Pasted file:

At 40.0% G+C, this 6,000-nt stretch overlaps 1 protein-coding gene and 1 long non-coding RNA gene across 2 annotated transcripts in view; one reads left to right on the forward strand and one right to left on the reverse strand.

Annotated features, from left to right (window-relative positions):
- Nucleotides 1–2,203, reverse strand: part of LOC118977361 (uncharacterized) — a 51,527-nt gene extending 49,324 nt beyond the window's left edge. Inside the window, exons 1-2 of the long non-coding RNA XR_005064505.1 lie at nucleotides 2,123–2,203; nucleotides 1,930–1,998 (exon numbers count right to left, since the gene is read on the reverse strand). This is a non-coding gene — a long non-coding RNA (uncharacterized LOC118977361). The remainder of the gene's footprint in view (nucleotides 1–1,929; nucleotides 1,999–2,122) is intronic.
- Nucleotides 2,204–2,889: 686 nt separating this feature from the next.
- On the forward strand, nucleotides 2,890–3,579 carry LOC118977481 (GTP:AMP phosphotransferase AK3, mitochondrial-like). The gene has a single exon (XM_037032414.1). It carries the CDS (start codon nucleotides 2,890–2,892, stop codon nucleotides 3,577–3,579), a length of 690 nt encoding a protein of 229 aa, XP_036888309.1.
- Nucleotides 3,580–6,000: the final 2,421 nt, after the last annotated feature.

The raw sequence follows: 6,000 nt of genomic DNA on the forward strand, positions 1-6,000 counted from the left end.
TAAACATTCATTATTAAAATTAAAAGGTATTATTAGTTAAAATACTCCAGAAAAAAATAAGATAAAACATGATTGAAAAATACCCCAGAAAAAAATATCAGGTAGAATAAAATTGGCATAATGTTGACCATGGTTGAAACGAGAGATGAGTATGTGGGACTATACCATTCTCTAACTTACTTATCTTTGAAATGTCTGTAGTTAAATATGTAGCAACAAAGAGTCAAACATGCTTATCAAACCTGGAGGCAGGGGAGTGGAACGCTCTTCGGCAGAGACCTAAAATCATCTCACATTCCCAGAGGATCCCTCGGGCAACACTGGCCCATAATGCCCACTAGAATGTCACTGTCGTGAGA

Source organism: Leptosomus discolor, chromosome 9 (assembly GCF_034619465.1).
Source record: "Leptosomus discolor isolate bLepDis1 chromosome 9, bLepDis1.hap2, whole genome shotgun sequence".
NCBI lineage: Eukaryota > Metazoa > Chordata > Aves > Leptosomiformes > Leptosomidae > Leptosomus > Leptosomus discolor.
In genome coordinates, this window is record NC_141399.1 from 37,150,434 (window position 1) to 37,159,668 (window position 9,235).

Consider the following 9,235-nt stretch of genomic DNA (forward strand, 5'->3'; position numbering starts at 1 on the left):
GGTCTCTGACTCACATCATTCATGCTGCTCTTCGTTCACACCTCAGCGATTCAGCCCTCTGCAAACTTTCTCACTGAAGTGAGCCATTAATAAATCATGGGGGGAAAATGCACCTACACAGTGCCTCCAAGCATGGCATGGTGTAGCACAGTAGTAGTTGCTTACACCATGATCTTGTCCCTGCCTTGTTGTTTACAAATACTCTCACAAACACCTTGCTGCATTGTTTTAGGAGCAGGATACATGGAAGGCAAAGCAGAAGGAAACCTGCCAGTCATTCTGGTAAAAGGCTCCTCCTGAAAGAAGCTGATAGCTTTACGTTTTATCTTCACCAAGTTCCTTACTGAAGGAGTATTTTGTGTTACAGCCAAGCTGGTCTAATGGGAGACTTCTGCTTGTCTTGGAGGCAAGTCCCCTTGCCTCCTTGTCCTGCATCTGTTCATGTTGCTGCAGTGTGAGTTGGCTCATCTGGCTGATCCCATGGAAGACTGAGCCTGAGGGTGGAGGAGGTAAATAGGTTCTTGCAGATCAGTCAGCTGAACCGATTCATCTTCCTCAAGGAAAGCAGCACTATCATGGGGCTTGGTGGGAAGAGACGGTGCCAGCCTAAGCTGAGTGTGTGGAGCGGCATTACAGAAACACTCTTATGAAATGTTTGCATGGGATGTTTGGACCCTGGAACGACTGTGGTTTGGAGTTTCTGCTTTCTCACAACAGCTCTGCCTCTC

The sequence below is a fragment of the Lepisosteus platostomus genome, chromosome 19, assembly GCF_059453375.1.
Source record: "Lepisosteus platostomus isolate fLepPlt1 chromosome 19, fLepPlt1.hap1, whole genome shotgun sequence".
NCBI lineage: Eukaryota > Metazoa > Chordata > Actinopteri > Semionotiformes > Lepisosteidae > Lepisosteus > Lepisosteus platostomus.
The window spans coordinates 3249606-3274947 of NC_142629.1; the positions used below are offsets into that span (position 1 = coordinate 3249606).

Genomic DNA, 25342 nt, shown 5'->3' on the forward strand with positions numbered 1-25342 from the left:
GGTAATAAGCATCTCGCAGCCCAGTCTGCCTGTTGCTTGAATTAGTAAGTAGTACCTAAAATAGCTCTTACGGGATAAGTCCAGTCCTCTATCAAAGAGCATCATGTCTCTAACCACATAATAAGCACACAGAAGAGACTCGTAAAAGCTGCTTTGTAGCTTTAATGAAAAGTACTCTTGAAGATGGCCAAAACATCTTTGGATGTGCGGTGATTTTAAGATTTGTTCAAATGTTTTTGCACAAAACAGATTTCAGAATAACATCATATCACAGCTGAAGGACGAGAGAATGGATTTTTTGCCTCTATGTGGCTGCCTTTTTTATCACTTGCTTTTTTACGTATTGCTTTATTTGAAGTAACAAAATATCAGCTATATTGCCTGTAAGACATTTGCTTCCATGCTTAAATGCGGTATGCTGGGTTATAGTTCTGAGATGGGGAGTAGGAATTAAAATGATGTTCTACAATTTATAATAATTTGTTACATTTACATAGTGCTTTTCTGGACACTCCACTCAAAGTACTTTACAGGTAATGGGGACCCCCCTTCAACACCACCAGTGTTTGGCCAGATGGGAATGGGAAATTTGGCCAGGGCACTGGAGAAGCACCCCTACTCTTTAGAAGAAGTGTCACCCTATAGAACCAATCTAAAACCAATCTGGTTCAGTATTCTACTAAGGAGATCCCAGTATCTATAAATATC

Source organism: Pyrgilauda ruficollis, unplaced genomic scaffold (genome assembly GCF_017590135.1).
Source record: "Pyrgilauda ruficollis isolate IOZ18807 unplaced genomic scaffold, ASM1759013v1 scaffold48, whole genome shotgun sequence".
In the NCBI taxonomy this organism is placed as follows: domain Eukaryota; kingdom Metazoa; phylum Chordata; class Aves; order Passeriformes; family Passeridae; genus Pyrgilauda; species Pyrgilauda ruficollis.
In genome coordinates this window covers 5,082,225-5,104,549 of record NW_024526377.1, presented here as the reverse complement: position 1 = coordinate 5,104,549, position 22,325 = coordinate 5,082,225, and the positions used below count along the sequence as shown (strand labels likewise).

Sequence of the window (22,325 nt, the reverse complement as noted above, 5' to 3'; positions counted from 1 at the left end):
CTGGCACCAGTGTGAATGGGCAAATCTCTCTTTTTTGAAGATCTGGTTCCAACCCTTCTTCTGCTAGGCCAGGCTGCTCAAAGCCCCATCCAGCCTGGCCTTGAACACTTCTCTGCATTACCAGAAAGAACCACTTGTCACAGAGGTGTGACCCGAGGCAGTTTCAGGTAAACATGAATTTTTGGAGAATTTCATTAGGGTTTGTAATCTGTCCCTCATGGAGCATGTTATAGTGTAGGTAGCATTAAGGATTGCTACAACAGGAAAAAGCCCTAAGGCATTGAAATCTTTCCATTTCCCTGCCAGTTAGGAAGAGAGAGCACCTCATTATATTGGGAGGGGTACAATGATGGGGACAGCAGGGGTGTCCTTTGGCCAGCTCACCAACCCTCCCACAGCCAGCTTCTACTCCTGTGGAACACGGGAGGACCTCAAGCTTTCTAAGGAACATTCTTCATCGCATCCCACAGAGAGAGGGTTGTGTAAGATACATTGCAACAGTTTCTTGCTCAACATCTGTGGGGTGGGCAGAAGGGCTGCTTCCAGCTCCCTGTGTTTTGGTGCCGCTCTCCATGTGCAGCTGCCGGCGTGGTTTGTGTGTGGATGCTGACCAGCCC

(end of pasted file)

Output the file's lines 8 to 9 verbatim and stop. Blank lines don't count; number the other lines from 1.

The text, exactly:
TAAACATTCATTATTAAAATTAAAAGGTATTATTAGTTAAAATACTCCAGAAAAAAATAAGATAAAACATGATTGAAAAATACCCCAGAAAAAAATATCAGGTAGAATAAAATTGGCATAATGTTGACCATGGTTGAAACGAGAGATGAGTATGTGGGACTATACCATTCTCTAACTTACTTATCTTTGAAATGTCTGTAGTTAAATATGTAGCAACAAAGAGTCAAACATGCTTATCAAACCTGGAGGCAGGGGAGTGGAACGCTCTTCGGCAGAGACCTAAAATCATCTCACATTCCCAGAGGATCCCTCGGGCAACACTGGCCCATAATGCCCACTAGAATGTCACTGTCGTGAGA

Source organism: Leptosomus discolor, chromosome 9 (assembly GCF_034619465.1).